2022 will continue to see an accelerated trajectory for DTx. Digital therapeutics are software products used in the treatment of medical conditions. They are designed to enable patients to take greater control over their care, similar to consumer wellness apps but with two key differences: Digital therapeutics focus on delivering clinical outcomes and they deliver evidence-based therapeutic interventions via software that replace or complement the existing prevention, management and treatment of a disease. They should not be confused with digital health, in that DTx must be approved by regulatory bodies, with displaying proof-of-concept at the core of their model. DTx creates opportunities to increase patients’ awareness of their health and their ability to play a more active role in managing their disease, thereby creating the potential to improve health outcomes and reduce the demands on healthcare systems. Prospects for 2022 include virtual care, and treatments for chronic diseases, such as asthma and congestive heart failure, and behavioral health issues. Expect to see DTx companies selling products through online retail outlets. Health plans will increase coverage of DTx, although pricing and reimbursement are issues that must be addressed. The Food and Drug Administration will be receiving many more DTx applications to consider for approval.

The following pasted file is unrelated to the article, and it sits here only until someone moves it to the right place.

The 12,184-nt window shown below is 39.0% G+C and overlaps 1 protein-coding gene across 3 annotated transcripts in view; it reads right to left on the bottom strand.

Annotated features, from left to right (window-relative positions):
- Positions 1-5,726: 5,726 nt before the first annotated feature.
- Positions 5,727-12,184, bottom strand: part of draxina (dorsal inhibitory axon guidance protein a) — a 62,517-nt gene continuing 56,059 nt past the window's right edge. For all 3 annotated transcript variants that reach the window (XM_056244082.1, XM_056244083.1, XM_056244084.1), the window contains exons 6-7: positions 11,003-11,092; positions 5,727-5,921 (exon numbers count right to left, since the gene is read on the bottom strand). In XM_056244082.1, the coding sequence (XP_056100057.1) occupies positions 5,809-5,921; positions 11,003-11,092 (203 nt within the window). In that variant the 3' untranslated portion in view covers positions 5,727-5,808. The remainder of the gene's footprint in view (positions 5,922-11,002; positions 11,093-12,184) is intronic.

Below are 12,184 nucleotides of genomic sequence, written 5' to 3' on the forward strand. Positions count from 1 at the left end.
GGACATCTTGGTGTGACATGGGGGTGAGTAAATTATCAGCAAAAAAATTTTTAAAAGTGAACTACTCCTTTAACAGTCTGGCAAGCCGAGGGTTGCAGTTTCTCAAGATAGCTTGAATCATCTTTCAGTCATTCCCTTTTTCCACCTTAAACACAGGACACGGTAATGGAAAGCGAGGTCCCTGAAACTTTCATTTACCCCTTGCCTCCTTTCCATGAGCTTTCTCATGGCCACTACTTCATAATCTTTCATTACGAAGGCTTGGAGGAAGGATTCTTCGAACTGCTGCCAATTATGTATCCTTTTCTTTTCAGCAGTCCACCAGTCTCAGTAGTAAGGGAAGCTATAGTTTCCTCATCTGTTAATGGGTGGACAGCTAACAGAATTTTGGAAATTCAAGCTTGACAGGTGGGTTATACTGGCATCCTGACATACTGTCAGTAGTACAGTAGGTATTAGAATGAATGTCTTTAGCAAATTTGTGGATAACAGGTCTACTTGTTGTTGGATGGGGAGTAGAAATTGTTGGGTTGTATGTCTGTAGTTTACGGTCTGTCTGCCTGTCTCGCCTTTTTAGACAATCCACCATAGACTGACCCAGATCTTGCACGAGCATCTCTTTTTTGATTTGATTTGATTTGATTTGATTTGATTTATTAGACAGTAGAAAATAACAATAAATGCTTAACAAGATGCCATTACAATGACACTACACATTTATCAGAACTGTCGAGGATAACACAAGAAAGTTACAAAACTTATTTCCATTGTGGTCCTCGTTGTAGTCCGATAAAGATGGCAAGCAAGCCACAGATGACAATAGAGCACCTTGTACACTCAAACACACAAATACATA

7. Swallowing smart pills.
Digital medicines or “smart pills,” are distinct from DTx. Digital medicines combine a prescription medication with an ingestible sensor that is designed to communicate with a software application to track compliance. This is another growth area for 2022, using this innovative technology to address medication adherence—also a front-and center issues this year. As with DTx, health plans will increase coverage of digital medicines, although pricing and reimbursement are issues that must be addressed.
These are just a sample of the seismic consumer-related trends that we’ll see in 2022. Point-of-Care Partners (POCP) is here to help. Our team of experts tracks trends and can create strategies to help your organization meet the challenges and opportunities ahead in 2022. Reach out to me at email@example.com.